Spencer Ackerman, formerly the foreign policy and military correspondent for our sister site the Washington Independent, reports that Blackwater/Xe, the controversial private military company owned by Michigan native Erik Prince, has received yet another contract to protect American diplomats around the world — but the contract was kept hidden from view through secret deals and shell corporations.
Eight private security firms have won State’s giant Worldwide Protective Services contract, the big Foggy Bottom partnership to keep embassies and their inhabitants safe. Two of those firms are longtime State contract holders DynCorp and Triple Canopy. The others are newcomers to the big security contract: EOD Technology, SOC, Aegis Defense Services, Global Strategies Group, Torres International Services and International Development Solutions LLC.
Don’t see any of Blackwater’s myriad business names on there? That’s apparently by design.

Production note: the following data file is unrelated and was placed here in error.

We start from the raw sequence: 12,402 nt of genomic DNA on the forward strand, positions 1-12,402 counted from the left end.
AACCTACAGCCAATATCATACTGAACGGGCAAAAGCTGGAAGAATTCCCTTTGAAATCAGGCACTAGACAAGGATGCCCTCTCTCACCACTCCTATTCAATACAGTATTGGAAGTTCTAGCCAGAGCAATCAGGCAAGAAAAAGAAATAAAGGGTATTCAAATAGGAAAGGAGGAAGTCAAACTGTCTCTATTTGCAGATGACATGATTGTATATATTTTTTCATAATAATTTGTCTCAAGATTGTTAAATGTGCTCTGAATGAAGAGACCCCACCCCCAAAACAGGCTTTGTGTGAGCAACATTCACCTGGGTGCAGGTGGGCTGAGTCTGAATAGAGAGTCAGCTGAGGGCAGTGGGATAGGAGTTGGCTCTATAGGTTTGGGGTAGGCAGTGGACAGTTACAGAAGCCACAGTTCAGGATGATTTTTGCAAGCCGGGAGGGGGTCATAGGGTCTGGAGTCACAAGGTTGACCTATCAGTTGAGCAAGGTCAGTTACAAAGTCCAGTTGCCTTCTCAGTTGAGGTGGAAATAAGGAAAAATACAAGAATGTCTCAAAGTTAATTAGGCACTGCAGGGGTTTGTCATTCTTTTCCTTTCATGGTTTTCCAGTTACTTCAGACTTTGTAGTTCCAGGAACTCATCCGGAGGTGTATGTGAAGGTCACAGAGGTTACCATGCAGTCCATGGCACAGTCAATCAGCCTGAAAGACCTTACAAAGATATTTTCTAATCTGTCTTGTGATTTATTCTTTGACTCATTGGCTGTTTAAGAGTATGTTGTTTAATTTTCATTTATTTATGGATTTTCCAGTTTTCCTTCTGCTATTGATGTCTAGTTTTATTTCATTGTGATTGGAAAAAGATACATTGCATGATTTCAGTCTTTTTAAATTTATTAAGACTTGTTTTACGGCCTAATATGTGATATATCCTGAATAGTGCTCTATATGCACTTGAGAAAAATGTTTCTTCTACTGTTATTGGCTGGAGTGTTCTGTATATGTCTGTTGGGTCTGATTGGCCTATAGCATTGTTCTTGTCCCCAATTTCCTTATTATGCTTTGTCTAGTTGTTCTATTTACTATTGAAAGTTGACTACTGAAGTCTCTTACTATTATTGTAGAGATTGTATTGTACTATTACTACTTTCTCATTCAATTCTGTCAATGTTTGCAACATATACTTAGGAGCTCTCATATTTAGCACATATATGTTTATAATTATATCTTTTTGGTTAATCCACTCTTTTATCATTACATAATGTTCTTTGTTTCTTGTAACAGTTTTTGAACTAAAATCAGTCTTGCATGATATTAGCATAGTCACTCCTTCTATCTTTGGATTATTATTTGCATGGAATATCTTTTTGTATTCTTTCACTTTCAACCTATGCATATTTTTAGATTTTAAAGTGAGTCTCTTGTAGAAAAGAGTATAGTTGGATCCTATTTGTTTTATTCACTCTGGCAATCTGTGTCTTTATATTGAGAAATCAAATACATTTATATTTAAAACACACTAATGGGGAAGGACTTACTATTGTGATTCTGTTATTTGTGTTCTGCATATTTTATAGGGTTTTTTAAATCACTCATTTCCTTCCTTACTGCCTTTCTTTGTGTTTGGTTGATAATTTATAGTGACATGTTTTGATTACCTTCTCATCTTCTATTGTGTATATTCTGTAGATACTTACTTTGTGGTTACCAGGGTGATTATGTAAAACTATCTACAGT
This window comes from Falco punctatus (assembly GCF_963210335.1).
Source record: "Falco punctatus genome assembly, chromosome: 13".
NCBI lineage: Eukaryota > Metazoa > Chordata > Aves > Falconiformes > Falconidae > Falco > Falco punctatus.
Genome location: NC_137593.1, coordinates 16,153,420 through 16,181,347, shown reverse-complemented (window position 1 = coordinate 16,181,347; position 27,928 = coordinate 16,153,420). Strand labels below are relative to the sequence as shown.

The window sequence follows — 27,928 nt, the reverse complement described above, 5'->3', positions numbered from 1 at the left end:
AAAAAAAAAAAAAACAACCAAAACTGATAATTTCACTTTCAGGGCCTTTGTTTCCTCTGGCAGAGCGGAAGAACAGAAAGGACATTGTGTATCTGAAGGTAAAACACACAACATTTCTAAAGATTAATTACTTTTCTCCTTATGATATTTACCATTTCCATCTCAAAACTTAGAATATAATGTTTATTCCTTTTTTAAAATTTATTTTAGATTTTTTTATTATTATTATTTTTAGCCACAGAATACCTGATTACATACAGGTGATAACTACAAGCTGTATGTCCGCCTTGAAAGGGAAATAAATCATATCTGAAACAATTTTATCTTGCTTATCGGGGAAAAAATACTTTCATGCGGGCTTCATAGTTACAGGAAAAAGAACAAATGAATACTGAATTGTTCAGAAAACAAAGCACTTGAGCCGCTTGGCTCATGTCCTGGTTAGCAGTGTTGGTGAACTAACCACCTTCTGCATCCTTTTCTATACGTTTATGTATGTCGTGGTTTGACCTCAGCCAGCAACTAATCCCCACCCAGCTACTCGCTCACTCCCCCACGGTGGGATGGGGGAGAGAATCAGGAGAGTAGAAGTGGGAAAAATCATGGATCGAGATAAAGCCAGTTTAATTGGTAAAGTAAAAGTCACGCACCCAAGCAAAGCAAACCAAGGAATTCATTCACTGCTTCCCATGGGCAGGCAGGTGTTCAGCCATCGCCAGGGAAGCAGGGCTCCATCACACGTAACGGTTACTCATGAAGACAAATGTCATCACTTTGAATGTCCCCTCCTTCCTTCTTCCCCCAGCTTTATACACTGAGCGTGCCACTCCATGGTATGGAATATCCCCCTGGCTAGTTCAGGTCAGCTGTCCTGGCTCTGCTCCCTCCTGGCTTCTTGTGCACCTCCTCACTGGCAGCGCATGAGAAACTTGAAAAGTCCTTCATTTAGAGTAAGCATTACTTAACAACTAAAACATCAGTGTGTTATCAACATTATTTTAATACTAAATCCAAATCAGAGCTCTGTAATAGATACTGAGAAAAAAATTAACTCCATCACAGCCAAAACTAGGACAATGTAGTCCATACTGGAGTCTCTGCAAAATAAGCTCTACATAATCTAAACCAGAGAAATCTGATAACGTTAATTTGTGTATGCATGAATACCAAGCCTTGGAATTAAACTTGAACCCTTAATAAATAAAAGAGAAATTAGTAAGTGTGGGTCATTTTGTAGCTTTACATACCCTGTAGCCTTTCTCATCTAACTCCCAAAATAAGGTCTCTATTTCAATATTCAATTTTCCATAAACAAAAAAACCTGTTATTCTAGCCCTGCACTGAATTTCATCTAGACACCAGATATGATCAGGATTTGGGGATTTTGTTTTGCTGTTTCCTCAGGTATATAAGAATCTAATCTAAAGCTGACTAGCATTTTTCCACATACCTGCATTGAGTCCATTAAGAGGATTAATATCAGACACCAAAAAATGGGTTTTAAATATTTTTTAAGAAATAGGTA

Blackwater and the State Department tried their best to obscure their renewed relationship. As Danger Room reported Wednesday, Blackwater did not appear on the vendors’ list for Worldwide Protective Services. And the State Department confirms that the company, renamed Xe Services, didn’t actually submit its own independent bid.
Instead, they used a blandly named cut-out, “International Development Solutions,” to retain a toehold into State’s lucrative security business. No one who looks at the official announcement of the contract award would have any idea that firm is connected to Blackwater.
Blackwater’s “affiliate U.S. Training Center is part of International Development Solutions (IDS), a joint venture with Kaseman,” according to an official State Department statement to Danger Room. “This joint venture was determined by the Department’s source-selection authority to be eligible for award.”
Sen. Carl Levin of Michigan, chairman of the Senate Armed Services Committee, held hearings in February that revealed that Blackwater has used other shell corporations in order to keep getting government contracts despite a long history of criminal accusations and malfeasance.